By SHO HATSUMI/ Staff Writer
August 9, 2022 at 07:00 JST
Skyrocketing prices for chemical fertilizers have sent officials looking to other valuable, if unappetizing, resources that are readily available in Japan to help grow food.
While prices are climbing higher and higher, their search has taken them in the other direction--down. Way down.
It turns out that human waste from our sewers--the stinky stuff cities usually pay to get rid of--is an abundant natural resource, packed full of essential nutrients for plant growth, once it gets processed.
“Sewage sludge is a mine of treasures,” said an official with the land ministry.
And farmers are increasingly being priced out of getting those treasures from other sources because of geopolitics.
Farms normally use hefty amounts of chemical fertilizers packed with nitrogen, phosphorus and potassium--the three major nutrients essential to the growth of plants.
But phosphorus, one of the key raw ingredients, is extracted from natural ore, which is distributed unevenly across the world. Until very recently, Japan has relied on China for about 90 percent of its imports of the element.
Phosphorus imports from China began to slow last fall, with some sources speculating that is because China is imposing export restrictions to give preference to domestic demand.
Russia’s invasion of Ukraine has meanwhile pushed up the prices of nitrogen fertilizers, which are made from natural gas and other raw materials, and potassium fertilizers, which Japan used to make from raw ingredients imported from Russia and Belarus.
The National Federation of Agricultural Cooperative Associations (Zen-Noh), the leading distributor of fertilizers in Japan, raised the wholesale price of standard fertilizer by about 50 percent in June.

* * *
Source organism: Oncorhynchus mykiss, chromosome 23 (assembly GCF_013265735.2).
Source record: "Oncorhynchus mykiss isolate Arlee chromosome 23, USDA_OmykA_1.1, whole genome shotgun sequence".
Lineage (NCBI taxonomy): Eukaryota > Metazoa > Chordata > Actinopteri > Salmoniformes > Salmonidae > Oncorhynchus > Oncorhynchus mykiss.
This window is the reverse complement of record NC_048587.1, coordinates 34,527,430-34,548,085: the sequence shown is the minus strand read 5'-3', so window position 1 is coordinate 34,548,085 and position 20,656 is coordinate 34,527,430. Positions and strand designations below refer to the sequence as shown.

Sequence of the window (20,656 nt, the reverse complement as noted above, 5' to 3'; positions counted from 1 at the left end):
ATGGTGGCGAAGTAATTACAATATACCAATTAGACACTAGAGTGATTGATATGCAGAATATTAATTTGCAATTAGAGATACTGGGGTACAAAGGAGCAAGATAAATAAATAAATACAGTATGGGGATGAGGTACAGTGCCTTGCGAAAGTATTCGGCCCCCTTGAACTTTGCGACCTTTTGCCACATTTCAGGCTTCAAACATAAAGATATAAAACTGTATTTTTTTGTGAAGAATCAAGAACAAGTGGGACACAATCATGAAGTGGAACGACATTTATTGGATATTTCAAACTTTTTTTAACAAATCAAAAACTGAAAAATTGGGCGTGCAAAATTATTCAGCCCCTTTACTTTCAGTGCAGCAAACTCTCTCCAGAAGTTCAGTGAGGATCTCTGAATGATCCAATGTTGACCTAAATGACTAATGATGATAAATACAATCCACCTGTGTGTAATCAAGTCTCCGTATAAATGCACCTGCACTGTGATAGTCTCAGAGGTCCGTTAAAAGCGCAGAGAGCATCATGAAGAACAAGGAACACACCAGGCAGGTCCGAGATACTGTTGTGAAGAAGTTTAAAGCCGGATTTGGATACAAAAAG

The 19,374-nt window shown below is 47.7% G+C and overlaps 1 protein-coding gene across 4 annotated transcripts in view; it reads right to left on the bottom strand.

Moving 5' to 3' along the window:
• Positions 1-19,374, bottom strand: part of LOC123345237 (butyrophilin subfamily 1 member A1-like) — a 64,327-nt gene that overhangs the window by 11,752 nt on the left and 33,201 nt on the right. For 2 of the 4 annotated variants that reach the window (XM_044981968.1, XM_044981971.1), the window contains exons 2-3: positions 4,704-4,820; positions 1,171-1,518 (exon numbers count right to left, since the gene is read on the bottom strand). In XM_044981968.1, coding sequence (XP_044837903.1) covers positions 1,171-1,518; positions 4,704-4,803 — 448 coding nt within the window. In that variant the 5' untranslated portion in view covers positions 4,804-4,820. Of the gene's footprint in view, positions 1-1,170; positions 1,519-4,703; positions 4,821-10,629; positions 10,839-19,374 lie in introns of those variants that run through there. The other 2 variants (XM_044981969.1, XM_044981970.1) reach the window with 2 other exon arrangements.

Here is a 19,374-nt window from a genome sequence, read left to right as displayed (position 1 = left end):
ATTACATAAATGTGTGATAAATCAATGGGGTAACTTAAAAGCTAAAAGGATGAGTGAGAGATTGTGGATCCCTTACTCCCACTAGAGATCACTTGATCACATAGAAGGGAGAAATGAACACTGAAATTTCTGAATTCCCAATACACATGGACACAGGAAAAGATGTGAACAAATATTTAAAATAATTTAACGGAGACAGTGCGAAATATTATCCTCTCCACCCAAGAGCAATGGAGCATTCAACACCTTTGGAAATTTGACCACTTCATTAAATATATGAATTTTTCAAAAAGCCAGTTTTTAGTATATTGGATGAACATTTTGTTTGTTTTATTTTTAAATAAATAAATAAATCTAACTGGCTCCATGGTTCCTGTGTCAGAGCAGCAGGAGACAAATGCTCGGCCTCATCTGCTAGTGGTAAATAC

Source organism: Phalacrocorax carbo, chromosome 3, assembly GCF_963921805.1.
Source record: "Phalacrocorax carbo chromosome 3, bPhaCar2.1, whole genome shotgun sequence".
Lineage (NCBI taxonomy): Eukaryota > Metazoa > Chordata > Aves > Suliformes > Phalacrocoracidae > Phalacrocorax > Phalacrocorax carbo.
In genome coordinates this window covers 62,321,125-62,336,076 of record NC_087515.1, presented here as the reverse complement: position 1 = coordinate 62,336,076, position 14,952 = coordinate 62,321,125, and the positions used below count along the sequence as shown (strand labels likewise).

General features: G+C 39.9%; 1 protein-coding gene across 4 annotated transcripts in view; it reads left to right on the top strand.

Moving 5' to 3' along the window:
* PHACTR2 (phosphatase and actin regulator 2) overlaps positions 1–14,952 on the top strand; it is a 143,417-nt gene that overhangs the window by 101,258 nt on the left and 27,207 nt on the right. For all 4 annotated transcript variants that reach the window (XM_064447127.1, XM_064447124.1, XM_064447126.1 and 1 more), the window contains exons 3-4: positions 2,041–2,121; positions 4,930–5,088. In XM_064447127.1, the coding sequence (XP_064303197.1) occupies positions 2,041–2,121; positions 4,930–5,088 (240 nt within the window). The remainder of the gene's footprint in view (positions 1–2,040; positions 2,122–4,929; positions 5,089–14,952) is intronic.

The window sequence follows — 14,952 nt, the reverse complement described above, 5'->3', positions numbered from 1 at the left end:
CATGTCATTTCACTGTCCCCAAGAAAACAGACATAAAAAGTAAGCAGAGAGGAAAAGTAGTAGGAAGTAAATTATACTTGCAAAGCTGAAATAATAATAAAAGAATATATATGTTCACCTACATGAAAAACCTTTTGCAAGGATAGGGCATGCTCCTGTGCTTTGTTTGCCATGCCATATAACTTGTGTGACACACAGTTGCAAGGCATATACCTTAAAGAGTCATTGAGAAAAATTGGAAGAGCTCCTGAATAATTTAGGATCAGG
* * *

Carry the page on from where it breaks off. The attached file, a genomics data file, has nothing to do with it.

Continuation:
Enter sewage sludge, the mud-like substance generated during the waste-purification process, which is rich in phosphorus and nitrogen.
And all the daily sewage that Japan generates adds up.
Land ministry figures show that every year, Japan’s more than 2,000 sewage treatment plants produce 2.3 million tons of sludge. That vast amount contains some 51,000 tons of phosphorus components--20 percent of what is used in agriculture across Japan, officials said.
“The subject is drawing attention on the food security front as well,” said Hiroshi Iwama, a farm ministry councilor in charge of the matter. “The tide is turning.”
Central government bureaucrats in Tokyo’s Kasumigaseki district and politicians in the capital’s Nagatacho district have started discussions on using sewage to help with Japan’s future food security.
In May, a panel made up of members of the ruling Liberal Democratic Party tasked with discussing food security recommended a “more extensive use of alternative raw materials that are available domestically, including sewage sludge” to help cope with soaring fertilizer prices.
But many farmers are loath to swap their standard fertilizers for sewage sludge because of how gross that sounds. The negative image of feces in the minds of the public and among farmers has been the major reason the farm ministry has long lacked enthusiasm for using it.